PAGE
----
William Dick-Cunyngham

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William Dick-Cunyngham
Victoria Cross Medal without Bar.png
Born 16 June 1851
Edinburgh, Scotland
Died 6 January 1900 (aged 48)
Ladysmith, South Africa
Buried Ladysmith Cemetery
Allegiance  United Kingdom
Service/branch Flag of the British Army.svg British Army
Rank Lieutenant colonel
Unit The Gordon Highlanders
Battles/wars Second Anglo-Afghan War
Second Boer War
Awards Victoria Cross
Prestonfield House
The Dick-Cunyngham memorial, Duddingston Kirkyard, Edinburgh

Lieutenant Colonel William Henry Dick-Cunyngham VC (16 June 1851 – 6 January 1900) was a Scottish recipient of the Victoria Cross, the highest and most prestigious award for gallantry in the face of the enemy that can be awarded to British and Commonwealth forces.

Background[edit]

Dick-Cunynigham was the youngest son of Sir William Hanmer Dick-Cunyngham, 8th Baronet of Prestonfield and Lambrughton. The family lived at Prestonfield House in south Edinburgh.[1]

Military career and VC details[edit]

He was 28 years old, and a lieutenant in The Gordon Highlanders, British Army during the Second Anglo-Afghan War when the following deed took place on 13 December 1879 during the attack on the Sherpur Pass, Afghanistan for which he was awarded the VC.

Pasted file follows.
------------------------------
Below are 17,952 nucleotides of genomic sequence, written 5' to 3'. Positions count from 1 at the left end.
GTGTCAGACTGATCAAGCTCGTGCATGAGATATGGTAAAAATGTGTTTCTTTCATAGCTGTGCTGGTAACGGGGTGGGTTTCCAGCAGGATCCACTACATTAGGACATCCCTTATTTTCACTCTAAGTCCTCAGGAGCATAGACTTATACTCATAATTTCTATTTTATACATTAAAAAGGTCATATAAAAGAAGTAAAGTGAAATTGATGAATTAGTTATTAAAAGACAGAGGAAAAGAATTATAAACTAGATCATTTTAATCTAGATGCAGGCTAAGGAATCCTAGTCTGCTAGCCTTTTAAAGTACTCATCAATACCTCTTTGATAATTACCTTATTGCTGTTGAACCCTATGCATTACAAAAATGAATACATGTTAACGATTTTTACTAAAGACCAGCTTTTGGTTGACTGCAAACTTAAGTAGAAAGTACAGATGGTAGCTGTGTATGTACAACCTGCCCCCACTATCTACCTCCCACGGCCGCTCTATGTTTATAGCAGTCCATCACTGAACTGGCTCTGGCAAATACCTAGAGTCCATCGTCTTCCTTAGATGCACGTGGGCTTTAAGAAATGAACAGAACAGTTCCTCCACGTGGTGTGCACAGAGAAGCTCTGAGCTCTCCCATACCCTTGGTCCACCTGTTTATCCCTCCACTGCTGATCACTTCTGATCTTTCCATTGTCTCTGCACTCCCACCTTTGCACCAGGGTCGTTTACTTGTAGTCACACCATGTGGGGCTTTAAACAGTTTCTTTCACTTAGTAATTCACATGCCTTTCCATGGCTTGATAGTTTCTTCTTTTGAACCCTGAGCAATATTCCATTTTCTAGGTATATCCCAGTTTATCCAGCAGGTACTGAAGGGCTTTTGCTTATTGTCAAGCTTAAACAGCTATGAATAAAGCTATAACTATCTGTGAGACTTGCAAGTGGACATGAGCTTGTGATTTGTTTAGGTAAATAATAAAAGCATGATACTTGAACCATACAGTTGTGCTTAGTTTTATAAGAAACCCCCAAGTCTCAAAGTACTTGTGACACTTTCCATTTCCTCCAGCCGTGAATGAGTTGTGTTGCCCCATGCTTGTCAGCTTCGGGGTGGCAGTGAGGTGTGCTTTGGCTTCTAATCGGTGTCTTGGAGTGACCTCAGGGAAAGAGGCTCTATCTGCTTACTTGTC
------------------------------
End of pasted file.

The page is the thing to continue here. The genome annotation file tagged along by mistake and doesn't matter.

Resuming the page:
For the conspicuous gallantry and coolness displayed by him on the 13th December, 1879, at the attack on the Sherpur Pass, in Afghanistan, in having exposed himself to the full fire of the enemy, and by his example and encouragement rallied the men who, having been beaten back, were, at the moment, wavering at the top of the hill.[2]

In 1899 he was appointed in command of the 2nd Battalion Gordon Highlanders, which was sent to South Africa for the Second Boer War.

While in South Africa, he was killed in action at the siege of Ladysmith, on 6 January 1900.

Medal and memorials[edit]

His Victoria Cross is displayed at the Gordon Highlanders Museum, Aberdeen, Scotland.[3]

His grave is in Ladysmith Cement in South Africa. and his name appears on the Boer War Memorial in Cheltenham England.[4]

He is also memorialised with his siblings in Duddingston Kirkyard in Edinburgh. A memorial tablet inside the church remembers his only son, St John William Keith Dick-Cunyngham who was drowned near the family home of Philorth Castle in 1897 while trying to rescue his best friend.

References[edit]

  1. ^ Edinburgh Post Office Directory 1854
  2. ^ "No. 25027". The London Gazette. 18 October 1881. p. 5140. 
  3. ^ "The Victoria Cross". The Gordon Highlanders Museum. Retrieved 16 September 2017. 
  4. ^ Edwards, Martin (2004), Cheltenham Boer War Memorial, retrieved February 2015  Check date values in: |accessdate= (help)

External links[edit]